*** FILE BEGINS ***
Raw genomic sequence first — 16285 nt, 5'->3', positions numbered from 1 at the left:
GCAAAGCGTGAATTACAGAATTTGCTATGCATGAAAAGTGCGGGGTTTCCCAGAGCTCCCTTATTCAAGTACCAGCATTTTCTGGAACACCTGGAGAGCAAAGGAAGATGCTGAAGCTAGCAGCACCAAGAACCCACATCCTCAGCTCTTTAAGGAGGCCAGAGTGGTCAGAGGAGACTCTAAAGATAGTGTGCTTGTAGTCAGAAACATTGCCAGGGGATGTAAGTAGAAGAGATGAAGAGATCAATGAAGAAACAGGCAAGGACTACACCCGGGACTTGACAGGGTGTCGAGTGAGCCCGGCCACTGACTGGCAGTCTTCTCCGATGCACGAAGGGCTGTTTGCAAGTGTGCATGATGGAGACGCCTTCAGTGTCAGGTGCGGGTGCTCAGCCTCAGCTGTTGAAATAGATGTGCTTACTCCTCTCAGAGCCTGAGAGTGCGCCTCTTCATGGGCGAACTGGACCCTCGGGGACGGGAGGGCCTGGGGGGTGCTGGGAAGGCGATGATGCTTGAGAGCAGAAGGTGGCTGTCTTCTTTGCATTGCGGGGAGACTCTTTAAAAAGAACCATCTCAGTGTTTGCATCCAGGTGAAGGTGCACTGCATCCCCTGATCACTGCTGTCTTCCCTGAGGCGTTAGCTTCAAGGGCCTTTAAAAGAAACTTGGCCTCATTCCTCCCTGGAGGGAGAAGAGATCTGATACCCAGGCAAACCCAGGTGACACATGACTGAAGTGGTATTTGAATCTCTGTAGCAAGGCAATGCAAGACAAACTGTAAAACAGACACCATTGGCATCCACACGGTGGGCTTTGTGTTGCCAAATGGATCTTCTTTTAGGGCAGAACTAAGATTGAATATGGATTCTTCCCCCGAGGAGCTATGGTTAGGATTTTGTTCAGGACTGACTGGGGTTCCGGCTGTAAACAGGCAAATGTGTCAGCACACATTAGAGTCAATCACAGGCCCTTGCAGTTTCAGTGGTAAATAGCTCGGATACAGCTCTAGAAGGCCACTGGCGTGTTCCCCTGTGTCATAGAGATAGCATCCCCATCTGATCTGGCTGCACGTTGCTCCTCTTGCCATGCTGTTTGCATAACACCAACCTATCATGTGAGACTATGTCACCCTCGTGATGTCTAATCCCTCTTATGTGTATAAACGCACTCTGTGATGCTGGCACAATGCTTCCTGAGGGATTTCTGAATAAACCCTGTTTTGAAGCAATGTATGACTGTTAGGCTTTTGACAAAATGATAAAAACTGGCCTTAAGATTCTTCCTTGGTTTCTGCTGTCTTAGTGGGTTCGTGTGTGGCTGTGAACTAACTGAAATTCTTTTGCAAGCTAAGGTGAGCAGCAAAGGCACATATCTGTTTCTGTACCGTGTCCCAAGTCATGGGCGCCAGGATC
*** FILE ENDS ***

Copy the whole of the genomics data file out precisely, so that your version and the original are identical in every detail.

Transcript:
Raw genomic sequence first — 16285 nt, 5'->3', positions numbered from 1 at the left:
GCAAAGCGTGAATTACAGAATTTGCTATGCATGAAAAGTGCGGGGTTTCCCAGAGCTCCCTTATTCAAGTACCAGCATTTTCTGGAACACCTGGAGAGCAAAGGAAGATGCTGAAGCTAGCAGCACCAAGAACCCACATCCTCAGCTCTTTAAGGAGGCCAGAGTGGTCAGAGGAGACTCTAAAGATAGTGTGCTTGTAGTCAGAAACATTGCCAGGGGATGTAAGTAGAAGAGATGAAGAGATCAATGAAGAAACAGGCAAGGACTACACCCGGGACTTGACAGGGTGTCGAGTGAGCCCGGCCACTGACTGGCAGTCTTCTCCGATGCACGAAGGGCTGTTTGCAAGTGTGCATGATGGAGACGCCTTCAGTGTCAGGTGCGGGTGCTCAGCCTCAGCTGTTGAAATAGATGTGCTTACTCCTCTCAGAGCCTGAGAGTGCGCCTCTTCATGGGCGAACTGGACCCTCGGGGACGGGAGGGCCTGGGGGGTGCTGGGAAGGCGATGATGCTTGAGAGCAGAAGGTGGCTGTCTTCTTTGCATTGCGGGGAGACTCTTTAAAAAGAACCATCTCAGTGTTTGCATCCAGGTGAAGGTGCACTGCATCCCCTGATCACTGCTGTCTTCCCTGAGGCGTTAGCTTCAAGGGCCTTTAAAAGAAACTTGGCCTCATTCCTCCCTGGAGGGAGAAGAGATCTGATACCCAGGCAAACCCAGGTGACACATGACTGAAGTGGTATTTGAATCTCTGTAGCAAGGCAATGCAAGACAAACTGTAAAACAGACACCATTGGCATCCACACGGTGGGCTTTGTGTTGCCAAATGGATCTTCTTTTAGGGCAGAACTAAGATTGAATATGGATTCTTCCCCCGAGGAGCTATGGTTAGGATTTTGTTCAGGACTGACTGGGGTTCCGGCTGTAAACAGGCAAATGTGTCAGCACACATTAGAGTCAATCACAGGCCCTTGCAGTTTCAGTGGTAAATAGCTCGGATACAGCTCTAGAAGGCCACTGGCGTGTTCCCCTGTGTCATAGAGATAGCATCCCCATCTGATCTGGCTGCACGTTGCTCCTCTTGCCATGCTGTTTGCATAACACCAACCTATCATGTGAGACTATGTCACCCTCGTGATGTCTAATCCCTCTTATGTGTATAAACGCACTCTGTGATGCTGGCACAATGCTTCCTGAGGGATTTCTGAATAAACCCTGTTTTGAAGCAATGTATGACTGTTAGGCTTTTGACAAAATGATAAAAACTGGCCTTAAGATTCTTCCTTGGTTTCTGCTGTCTTAGTGGGTTCGTGTGTGGCTGTGAACTAACTGAAATTCTTTTGCAAGCTAAGGTGAGCAGCAAAGGCACATATCTGTTTCTGTACCGTGTCCCAAGTCATGGGCGCCAGGATC